Farside eruption

For the second consecutive week, no C-class flares were observed from Earth. In fact, not a single C-class flare has been recorded so far this September month, with the last C-class event dating back already from late on 31 August. Records will not be broken soon though, as the longest period without a C-class flare was set during the past solar cycle minimum from 3 April till 3 November 2008 (213 days!).

Fortunately, the Sun's farside displayed a bit more activity, with a strong eruption in old active region NOAA 2580 late on 14 September. NOAA 2580 was a relatively simple sunspot region when it transited the solar disk from 22 August till 2 September, showing already a relatively important group filament visible in dedicated solar filters (GONG; left image). The middle and right images underneath compare the solar disk seen in extreme ultraviolet (EUV) resp. late on 29 August (SDO/AIA 193) and early on 14 September (STEREO-A/EUVI 195). As the solar axis is currently tilted towards the Earth, and STEREO-A (ST-A) being at the farside of the Sun, this spacecraft currently sees a bit more of the southern solar hemisphere making all solar structures shifted towards the north in comparison with imagery from Earth's point of view. Nonetheless, enough solar structures (coronal holes) can be recognized to clearly identify the source of the eruption as old active region NOAA 2580.

Prior to the eruption, the region showed a 15-degrees long S-shaped group filament with another 5-degrees long filament close to the west and in parallel. Starting around 22:30UT on 14 September, the latter violently erupted, being accompanied by a small EUV flare, coronal dimming which was particular strong to the east of the region, and a series of post-eruption coronal loops ("arcade") lasting well into 16 September. See EUV imagery underneath, comparing a pre- (20:00UT) and post-event (02:10UT) image of the blast area.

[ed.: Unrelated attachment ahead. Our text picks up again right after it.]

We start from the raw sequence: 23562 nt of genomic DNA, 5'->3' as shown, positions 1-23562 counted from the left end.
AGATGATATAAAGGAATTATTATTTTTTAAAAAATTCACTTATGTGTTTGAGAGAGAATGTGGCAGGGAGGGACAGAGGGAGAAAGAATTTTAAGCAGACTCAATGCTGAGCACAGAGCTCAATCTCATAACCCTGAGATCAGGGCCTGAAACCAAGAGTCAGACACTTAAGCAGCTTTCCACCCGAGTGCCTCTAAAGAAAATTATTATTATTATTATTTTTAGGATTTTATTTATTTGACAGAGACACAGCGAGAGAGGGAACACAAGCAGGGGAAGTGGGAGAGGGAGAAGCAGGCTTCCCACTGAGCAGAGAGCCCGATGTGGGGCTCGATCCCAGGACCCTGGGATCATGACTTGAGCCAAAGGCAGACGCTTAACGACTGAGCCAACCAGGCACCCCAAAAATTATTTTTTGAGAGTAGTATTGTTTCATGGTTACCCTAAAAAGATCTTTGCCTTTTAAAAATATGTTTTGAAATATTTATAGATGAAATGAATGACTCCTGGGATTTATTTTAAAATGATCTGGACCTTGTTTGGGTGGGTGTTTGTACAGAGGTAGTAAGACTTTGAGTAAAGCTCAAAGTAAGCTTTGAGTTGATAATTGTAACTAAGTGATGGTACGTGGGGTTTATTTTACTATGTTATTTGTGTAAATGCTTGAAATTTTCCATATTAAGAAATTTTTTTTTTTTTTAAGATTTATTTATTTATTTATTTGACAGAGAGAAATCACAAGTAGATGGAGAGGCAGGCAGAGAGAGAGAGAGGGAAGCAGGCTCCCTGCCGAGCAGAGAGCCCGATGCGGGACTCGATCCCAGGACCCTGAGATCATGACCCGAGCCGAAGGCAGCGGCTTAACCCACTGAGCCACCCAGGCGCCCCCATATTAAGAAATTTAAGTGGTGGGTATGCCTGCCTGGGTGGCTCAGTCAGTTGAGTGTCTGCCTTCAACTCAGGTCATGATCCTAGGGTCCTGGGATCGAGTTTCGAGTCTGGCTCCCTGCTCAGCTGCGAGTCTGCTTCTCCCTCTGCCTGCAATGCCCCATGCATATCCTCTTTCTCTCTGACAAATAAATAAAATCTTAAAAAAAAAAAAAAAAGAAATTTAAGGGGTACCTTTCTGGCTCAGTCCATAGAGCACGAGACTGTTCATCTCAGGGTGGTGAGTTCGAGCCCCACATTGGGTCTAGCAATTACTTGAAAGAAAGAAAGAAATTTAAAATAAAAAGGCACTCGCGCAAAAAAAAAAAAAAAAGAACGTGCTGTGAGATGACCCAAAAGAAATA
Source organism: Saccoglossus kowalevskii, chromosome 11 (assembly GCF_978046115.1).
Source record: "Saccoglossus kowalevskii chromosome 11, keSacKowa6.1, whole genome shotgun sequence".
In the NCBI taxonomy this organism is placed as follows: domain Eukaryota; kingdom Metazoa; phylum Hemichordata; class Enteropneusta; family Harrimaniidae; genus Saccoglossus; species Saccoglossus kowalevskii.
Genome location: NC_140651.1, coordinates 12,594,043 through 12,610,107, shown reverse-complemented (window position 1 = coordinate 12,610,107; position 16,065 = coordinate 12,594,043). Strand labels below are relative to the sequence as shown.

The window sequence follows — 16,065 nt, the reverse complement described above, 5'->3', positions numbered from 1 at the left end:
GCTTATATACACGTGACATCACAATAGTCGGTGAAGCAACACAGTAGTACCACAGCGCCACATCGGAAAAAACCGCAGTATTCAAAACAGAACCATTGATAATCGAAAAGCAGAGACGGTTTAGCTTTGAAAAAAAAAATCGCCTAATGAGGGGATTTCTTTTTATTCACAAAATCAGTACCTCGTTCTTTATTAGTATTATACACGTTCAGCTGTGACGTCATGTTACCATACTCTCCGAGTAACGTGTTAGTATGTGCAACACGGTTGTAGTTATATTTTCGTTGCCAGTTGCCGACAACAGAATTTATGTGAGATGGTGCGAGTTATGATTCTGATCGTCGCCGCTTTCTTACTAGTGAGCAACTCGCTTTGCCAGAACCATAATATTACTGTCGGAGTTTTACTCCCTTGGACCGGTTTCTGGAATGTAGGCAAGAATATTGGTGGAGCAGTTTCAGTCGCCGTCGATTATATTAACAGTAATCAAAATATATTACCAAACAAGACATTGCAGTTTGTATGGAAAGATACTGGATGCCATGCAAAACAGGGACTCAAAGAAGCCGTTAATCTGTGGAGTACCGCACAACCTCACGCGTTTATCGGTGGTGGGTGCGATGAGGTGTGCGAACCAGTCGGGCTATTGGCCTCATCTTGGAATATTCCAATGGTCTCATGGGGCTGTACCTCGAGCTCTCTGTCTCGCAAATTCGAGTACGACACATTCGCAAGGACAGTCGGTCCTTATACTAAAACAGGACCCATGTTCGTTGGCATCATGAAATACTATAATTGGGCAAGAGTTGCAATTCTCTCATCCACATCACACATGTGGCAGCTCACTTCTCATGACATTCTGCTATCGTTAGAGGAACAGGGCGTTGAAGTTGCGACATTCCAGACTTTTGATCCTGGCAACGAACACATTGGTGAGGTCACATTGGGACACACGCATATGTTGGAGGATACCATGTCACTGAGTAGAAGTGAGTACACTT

The EUV imagery also showed a faint coronal wave, somewhat interacting with the coronal holes to the northeast. ST-A's SWAVES instrument captured a strong radio-burst, and the IMPACT instrument recorded a modest 100-fold increase in the 10 MeV particle flux (orange curve). The radio-burst was also detected by the Wind spacecraft, which operates from the L1 Lagrange point 1.5 million km upstream from Earth. The GOES spacecraft, operating from their geostationary orbit about 36.000 km above the Earth's surface, did not detect any enhancement in the greater than 10 MeV proton particle flux.

 

From the above observations, it was clear that a coronal mass ejection (CME) was associated with this event. This CME was observed by both the SOHO/LASCO instrument as the ST-A/COR instruments. According to CACTus, the CME's plane-of-the-sky speed (as seen from Earth) was near 750 km/s. The ST-A/COR2 instrument observed a partial halo CME, with the bulk of the CME heading to the southwest but also with a clear ST-A directed component. The CME arrived at ST-A about 62 hours later, i.e. shortly after noon on 17 September. Solar wind speed jumped from about 500 km/s to values in the upper 600 km/s, with Bz briefly peaking at a modest -11 nT.

A movie of the aforementioned eruption features can be found here. Meanwhile, the active region has rounded the east limb (as seen from Earth) as a spotless faculae area. Interestingly, the main filament still seems to be present as it was prominently visible in the latest H-alpha imagery from the GONG H-alpha Network. It will be interesting to see if we are in for an "encore performance"...

 

 

Tags: 

 

Travel Info

 

Administration

Zircon - This is a contributing Drupal Theme
Design by WeebPal.